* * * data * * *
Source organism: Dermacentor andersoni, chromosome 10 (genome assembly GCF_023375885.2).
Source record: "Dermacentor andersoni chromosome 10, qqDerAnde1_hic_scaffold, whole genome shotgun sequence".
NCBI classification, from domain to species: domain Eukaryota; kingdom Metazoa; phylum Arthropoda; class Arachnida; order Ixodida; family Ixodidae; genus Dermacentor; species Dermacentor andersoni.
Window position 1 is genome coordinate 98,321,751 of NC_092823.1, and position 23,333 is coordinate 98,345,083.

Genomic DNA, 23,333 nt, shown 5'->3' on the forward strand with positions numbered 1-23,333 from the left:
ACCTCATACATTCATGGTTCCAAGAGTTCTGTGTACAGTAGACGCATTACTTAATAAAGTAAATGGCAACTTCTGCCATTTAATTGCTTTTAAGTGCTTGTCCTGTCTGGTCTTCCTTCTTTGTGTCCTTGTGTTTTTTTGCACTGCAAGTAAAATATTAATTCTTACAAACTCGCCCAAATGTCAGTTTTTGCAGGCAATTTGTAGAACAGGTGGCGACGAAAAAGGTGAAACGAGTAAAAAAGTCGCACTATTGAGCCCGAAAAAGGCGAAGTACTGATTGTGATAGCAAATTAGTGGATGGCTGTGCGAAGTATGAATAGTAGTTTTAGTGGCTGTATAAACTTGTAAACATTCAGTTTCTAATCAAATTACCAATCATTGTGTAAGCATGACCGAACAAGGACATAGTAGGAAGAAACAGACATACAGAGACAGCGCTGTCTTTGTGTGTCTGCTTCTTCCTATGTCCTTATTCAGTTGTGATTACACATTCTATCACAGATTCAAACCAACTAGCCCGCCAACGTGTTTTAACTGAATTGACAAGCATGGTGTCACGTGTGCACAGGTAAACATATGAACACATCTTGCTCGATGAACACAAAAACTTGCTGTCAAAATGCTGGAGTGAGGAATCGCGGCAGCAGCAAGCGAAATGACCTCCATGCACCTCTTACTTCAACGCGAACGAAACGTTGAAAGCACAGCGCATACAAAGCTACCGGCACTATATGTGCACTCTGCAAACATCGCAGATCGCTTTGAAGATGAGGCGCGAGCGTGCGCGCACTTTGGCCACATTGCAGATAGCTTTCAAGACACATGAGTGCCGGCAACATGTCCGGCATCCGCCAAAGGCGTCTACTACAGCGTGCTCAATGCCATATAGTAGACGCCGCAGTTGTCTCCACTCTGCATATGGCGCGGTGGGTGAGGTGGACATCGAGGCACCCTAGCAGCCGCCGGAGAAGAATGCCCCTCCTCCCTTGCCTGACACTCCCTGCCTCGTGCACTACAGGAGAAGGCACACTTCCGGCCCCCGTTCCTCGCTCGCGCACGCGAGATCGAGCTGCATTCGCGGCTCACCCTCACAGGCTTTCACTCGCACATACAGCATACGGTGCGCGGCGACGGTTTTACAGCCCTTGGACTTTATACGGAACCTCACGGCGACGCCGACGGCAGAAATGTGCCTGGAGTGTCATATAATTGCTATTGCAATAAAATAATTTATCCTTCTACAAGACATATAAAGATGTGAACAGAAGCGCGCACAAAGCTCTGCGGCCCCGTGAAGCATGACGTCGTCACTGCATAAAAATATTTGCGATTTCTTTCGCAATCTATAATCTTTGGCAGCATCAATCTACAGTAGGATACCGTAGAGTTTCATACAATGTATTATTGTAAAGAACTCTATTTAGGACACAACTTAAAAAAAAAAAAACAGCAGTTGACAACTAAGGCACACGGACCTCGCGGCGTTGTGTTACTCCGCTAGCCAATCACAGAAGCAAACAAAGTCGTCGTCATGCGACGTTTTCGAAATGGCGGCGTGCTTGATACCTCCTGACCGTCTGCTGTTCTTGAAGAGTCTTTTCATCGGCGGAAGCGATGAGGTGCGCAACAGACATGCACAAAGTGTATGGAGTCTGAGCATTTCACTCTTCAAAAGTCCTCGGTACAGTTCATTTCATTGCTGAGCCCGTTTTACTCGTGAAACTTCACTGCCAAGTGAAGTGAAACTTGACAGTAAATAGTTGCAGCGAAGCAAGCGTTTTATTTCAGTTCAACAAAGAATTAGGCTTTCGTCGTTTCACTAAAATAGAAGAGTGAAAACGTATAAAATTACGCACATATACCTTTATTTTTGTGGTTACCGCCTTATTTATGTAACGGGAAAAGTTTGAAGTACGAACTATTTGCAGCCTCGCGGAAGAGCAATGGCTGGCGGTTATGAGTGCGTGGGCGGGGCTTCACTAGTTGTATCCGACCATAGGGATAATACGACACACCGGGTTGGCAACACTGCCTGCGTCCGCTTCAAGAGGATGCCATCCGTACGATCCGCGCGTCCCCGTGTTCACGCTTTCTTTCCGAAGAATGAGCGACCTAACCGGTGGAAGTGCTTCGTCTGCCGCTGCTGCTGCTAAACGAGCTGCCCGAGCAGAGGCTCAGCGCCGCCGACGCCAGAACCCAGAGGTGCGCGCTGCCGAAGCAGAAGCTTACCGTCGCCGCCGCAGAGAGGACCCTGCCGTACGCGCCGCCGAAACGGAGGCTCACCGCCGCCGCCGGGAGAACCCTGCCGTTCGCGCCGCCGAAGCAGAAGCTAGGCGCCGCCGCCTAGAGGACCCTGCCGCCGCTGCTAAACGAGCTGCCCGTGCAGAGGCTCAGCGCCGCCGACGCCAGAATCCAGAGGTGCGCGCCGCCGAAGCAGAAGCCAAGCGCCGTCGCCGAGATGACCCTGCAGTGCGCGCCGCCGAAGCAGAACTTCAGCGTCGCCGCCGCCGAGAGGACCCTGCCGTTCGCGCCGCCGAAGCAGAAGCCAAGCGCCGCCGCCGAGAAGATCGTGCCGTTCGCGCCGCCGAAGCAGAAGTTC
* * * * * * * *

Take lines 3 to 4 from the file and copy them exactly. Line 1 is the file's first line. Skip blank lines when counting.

NCBI classification, from domain to species: domain Eukaryota; kingdom Metazoa; phylum Arthropoda; class Arachnida; order Ixodida; family Ixodidae; genus Dermacentor; species Dermacentor andersoni.
Window position 1 is genome coordinate 98,321,751 of NC_092823.1, and position 23,333 is coordinate 98,345,083.